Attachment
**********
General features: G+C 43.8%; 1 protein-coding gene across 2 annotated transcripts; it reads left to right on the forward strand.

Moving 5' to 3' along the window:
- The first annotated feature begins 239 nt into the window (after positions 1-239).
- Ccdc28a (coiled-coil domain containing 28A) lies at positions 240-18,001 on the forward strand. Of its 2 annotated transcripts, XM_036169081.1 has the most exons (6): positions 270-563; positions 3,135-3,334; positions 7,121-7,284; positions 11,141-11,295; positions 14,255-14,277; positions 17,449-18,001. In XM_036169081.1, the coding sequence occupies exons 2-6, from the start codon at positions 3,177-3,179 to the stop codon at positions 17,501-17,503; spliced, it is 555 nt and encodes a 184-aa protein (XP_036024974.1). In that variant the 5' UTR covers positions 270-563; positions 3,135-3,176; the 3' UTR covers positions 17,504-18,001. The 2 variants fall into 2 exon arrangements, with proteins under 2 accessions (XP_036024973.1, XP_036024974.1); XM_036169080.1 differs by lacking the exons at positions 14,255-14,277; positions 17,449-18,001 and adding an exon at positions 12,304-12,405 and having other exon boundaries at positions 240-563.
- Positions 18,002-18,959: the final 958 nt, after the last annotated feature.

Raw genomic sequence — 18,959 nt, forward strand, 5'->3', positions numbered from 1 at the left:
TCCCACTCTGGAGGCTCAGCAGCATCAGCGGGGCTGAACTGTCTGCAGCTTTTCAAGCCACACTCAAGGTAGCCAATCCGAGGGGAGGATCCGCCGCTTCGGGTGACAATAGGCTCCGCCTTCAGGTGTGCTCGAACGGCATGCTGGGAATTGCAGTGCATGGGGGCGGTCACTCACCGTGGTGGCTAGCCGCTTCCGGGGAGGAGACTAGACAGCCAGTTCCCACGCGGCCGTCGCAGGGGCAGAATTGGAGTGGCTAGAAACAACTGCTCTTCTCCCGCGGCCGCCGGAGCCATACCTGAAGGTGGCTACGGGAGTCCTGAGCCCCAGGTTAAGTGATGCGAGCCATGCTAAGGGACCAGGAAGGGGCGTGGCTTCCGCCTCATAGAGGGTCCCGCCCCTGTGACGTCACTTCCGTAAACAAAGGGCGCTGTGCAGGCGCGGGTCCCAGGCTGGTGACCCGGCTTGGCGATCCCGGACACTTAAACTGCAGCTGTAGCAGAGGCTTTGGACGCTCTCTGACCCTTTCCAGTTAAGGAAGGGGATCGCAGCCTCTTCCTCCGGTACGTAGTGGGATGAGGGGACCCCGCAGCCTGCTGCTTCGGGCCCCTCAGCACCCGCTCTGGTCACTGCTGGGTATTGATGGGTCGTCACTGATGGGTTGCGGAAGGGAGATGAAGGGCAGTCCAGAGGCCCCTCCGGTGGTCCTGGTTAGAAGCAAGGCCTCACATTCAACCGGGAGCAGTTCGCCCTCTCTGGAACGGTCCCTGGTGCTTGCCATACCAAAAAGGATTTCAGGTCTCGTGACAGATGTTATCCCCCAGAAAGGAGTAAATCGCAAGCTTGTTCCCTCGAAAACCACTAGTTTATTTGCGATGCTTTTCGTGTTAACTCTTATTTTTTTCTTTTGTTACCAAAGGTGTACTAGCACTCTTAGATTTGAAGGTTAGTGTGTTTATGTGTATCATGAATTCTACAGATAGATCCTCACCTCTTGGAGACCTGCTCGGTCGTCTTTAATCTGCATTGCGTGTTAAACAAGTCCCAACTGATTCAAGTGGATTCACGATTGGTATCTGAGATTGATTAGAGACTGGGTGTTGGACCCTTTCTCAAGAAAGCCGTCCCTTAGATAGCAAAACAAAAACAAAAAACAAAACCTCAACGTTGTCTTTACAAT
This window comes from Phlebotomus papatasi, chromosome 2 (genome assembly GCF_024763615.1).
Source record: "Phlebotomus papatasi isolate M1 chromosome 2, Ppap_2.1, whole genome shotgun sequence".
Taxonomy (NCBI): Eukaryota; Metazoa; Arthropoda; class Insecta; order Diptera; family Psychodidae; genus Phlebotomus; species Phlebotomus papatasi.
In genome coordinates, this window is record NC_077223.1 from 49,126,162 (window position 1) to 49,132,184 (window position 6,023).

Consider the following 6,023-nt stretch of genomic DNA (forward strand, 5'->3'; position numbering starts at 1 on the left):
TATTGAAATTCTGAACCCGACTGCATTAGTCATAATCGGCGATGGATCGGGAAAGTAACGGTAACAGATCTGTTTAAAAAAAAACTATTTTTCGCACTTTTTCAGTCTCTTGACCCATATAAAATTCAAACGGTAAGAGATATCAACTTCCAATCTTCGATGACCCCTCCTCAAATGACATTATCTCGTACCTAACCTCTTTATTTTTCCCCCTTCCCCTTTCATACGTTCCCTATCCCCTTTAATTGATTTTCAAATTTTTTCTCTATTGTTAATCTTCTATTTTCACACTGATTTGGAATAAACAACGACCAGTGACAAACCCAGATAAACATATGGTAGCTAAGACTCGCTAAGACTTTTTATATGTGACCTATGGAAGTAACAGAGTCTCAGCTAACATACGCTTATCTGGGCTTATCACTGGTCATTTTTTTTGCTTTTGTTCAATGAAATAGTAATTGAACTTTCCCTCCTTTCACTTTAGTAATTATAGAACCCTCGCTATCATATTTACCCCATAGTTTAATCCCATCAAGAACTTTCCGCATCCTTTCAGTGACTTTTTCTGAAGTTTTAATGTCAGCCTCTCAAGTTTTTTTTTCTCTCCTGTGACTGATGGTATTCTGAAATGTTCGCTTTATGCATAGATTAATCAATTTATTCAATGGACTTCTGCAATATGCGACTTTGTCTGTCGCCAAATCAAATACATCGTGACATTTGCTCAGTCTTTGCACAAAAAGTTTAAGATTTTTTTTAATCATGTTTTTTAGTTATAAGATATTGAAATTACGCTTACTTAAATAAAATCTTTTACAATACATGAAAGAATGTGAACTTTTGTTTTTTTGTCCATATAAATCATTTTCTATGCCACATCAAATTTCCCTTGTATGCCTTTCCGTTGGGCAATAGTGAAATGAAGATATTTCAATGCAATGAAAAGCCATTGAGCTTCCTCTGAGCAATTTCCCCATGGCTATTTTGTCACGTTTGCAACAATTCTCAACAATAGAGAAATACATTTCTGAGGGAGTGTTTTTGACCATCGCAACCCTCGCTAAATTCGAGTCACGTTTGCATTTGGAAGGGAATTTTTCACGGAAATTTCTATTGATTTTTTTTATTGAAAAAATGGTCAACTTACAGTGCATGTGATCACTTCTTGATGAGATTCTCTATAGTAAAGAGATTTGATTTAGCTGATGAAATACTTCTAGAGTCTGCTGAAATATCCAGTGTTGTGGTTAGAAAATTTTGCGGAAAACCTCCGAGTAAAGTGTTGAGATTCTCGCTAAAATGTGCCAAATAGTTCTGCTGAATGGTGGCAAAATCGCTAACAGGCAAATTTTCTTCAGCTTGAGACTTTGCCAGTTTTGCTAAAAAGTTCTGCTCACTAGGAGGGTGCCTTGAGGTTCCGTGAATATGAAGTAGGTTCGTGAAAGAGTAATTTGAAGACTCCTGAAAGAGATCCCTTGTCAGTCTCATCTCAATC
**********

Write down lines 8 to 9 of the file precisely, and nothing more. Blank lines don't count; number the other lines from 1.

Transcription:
This window comes from Phlebotomus papatasi, chromosome 2 (genome assembly GCF_024763615.1).
Source record: "Phlebotomus papatasi isolate M1 chromosome 2, Ppap_2.1, whole genome shotgun sequence".